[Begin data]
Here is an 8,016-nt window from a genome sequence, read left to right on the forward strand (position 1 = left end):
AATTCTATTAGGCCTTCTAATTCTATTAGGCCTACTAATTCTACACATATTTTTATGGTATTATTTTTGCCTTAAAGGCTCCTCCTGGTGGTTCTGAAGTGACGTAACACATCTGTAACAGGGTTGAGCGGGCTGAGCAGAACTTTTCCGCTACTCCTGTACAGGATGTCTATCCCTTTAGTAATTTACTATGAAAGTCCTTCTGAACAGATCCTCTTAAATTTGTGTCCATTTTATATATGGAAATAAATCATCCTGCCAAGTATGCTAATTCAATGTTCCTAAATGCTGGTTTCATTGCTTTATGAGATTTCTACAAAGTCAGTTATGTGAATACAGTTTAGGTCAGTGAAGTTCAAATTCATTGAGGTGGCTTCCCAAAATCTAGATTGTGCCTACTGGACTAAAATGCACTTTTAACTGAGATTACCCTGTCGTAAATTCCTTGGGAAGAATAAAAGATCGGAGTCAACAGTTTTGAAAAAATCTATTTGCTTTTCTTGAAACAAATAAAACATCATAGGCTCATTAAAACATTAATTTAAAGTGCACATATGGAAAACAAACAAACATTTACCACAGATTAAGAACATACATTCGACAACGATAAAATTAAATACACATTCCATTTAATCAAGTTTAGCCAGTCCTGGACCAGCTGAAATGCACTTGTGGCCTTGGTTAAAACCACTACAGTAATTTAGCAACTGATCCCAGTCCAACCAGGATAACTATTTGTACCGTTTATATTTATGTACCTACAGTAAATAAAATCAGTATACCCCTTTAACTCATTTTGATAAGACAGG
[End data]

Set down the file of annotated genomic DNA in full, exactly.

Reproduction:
Here is an 8,016-nt window from a genome sequence, read left to right on the forward strand (position 1 = left end):
AATTCTATTAGGCCTTCTAATTCTATTAGGCCTACTAATTCTACACATATTTTTATGGTATTATTTTTGCCTTAAAGGCTCCTCCTGGTGGTTCTGAAGTGACGTAACACATCTGTAACAGGGTTGAGCGGGCTGAGCAGAACTTTTCCGCTACTCCTGTACAGGATGTCTATCCCTTTAGTAATTTACTATGAAAGTCCTTCTGAACAGATCCTCTTAAATTTGTGTCCATTTTATATATGGAAATAAATCATCCTGCCAAGTATGCTAATTCAATGTTCCTAAATGCTGGTTTCATTGCTTTATGAGATTTCTACAAAGTCAGTTATGTGAATACAGTTTAGGTCAGTGAAGTTCAAATTCATTGAGGTGGCTTCCCAAAATCTAGATTGTGCCTACTGGACTAAAATGCACTTTTAACTGAGATTACCCTGTCGTAAATTCCTTGGGAAGAATAAAAGATCGGAGTCAACAGTTTTGAAAAAATCTATTTGCTTTTCTTGAAACAAATAAAACATCATAGGCTCATTAAAACATTAATTTAAAGTGCACATATGGAAAACAAACAAACATTTACCACAGATTAAGAACATACATTCGACAACGATAAAATTAAATACACATTCCATTTAATCAAGTTTAGCCAGTCCTGGACCAGCTGAAATGCACTTGTGGCCTTGGTTAAAACCACTACAGTAATTTAGCAACTGATCCCAGTCCAACCAGGATAACTATTTGTACCGTTTATATTTATGTACCTACAGTAAATAAAATCAGTATACCCCTTTAACTCATTTTGATAAGACAGG